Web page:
Beef Basin

A historical buff's dream. Explore Native American ruins and hike to cave dwellings on this easy high mountain ride.

Total Miles
82.2

Elevation

2514.04 ft

Duration

9 Hours

Technical Rating

3

Easy

Best Time

Summer/Fall

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Trail Overview

Those seeking high elevation and historical artifacts will love Beef Basin. A relatively easy trail, the route passes alongside an incredible amount of Native American ruins. The road is entirely on BLM and National Forest land and allows unlicensed vehicles. If your vehicle is unlicensed, avoid the alternate exit through Canyonlands National Park. Consider camping and taking day hikes to old cave dwellings. Remember: it is a federal crime to alter or remove anything from historical sites.

Difficulty

Easy. When dry, the road is usually in good condition; however, in wet weather it can be rutted and muddy. Snow can linger in the forest at higher elevations through April, and early fall snowstorms are possible. Suitable for most stock, high-clearance 4x4 SUVs.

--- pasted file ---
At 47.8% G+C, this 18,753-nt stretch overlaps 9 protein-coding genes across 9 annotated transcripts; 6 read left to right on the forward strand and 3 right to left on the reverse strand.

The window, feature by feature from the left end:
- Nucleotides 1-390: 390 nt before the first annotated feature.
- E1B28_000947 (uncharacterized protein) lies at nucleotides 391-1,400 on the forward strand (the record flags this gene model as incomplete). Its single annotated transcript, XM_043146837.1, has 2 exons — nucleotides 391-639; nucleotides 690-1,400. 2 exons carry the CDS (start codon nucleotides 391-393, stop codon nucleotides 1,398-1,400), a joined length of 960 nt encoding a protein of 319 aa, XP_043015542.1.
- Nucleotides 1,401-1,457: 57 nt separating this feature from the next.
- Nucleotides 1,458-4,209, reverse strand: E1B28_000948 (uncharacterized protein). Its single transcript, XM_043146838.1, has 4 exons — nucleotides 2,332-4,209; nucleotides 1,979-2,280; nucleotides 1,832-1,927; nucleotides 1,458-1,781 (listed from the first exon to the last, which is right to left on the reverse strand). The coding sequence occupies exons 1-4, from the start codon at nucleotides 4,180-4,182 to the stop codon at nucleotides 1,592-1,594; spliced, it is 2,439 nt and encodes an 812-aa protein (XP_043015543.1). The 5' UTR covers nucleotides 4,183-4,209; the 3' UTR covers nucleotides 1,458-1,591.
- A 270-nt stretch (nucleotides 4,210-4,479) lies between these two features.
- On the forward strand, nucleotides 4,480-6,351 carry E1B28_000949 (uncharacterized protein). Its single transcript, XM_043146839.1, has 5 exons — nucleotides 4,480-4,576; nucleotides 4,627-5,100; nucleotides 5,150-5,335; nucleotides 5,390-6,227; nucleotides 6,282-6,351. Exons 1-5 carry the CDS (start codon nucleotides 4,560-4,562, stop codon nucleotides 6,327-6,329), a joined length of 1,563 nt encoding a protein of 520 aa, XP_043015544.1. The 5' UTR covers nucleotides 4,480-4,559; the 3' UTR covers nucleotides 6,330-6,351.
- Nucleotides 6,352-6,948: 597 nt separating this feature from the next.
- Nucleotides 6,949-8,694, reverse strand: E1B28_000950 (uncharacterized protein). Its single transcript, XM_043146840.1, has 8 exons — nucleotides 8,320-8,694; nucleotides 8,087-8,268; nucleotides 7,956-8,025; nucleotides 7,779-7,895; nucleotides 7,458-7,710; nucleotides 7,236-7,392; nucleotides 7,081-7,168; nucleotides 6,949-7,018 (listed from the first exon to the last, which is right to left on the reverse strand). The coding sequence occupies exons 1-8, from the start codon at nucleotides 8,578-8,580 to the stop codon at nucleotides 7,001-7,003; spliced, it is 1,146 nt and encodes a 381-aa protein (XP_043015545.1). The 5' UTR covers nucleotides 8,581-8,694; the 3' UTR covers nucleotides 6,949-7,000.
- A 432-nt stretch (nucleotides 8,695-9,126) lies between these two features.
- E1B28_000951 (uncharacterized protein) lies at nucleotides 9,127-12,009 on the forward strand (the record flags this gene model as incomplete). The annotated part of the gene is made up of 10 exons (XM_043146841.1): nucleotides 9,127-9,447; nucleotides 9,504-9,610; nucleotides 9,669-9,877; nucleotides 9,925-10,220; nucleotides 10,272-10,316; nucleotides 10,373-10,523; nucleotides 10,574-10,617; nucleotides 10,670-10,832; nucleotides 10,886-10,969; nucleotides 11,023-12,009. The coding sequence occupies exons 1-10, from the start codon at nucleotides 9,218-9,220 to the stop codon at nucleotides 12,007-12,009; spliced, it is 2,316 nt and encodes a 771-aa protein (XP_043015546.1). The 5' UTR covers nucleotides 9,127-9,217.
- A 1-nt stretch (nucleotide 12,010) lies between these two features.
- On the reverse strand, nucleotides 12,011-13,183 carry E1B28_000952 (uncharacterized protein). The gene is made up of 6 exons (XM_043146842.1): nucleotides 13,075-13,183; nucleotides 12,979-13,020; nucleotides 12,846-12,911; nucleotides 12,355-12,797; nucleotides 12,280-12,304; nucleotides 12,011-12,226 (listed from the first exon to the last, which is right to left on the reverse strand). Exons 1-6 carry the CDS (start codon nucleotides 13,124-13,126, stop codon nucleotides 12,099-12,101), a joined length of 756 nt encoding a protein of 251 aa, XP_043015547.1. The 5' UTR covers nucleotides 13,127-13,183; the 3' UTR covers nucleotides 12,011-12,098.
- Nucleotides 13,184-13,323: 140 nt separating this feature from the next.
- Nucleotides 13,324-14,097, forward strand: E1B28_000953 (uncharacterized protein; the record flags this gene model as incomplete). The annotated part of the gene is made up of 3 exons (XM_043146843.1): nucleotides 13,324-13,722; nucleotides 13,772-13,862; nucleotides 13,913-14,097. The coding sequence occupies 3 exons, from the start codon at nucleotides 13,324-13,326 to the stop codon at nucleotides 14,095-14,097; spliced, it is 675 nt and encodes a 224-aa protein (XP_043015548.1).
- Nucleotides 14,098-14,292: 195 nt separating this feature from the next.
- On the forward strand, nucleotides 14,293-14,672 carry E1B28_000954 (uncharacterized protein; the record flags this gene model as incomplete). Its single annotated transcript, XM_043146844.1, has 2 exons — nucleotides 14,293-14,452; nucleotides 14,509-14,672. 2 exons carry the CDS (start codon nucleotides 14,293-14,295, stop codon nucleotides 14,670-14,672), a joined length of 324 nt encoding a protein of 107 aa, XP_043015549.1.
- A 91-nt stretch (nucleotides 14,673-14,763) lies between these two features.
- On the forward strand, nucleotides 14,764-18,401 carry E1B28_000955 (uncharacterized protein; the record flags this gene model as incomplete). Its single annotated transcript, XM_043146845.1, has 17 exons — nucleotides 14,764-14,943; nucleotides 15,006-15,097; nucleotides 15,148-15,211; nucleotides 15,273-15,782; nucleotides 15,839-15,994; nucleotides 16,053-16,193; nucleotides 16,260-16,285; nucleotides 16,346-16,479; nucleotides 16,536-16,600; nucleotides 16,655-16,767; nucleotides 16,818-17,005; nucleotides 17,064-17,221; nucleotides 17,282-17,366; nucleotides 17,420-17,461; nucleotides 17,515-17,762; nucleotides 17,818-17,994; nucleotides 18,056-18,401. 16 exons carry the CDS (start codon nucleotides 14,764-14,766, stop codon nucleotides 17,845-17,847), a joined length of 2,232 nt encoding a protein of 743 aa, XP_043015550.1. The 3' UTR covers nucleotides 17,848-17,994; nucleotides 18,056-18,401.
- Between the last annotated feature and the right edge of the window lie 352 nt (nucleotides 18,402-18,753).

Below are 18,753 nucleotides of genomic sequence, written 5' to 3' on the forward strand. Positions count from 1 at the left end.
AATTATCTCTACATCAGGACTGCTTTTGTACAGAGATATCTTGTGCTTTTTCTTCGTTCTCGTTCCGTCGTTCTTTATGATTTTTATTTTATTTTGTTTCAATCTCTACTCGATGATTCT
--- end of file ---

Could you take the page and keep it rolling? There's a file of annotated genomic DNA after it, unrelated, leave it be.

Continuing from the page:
History

The ruins in Beef Basin were built by Anasazi Native Americans in the 11th and 12th centuries. The tribe survived by growing corn, beans and squash in small patches across this barren landscape. Plants were meticulously watered by hand

Technical Rating

3

Access Description

From Moab, drive south on Highway 191 about 40 miles and turn right on Highway 211. Continue west 20.3 miles and turn left on Cottonwood Canyon Road, C.R. 107, at sign to Beef Basin. Look for vault toilet. Don't miss a large display of petroglyphs at Newspaper Rock on Highway 211 on your way to the trail. (See photo of Newspaper Rock on page 16.)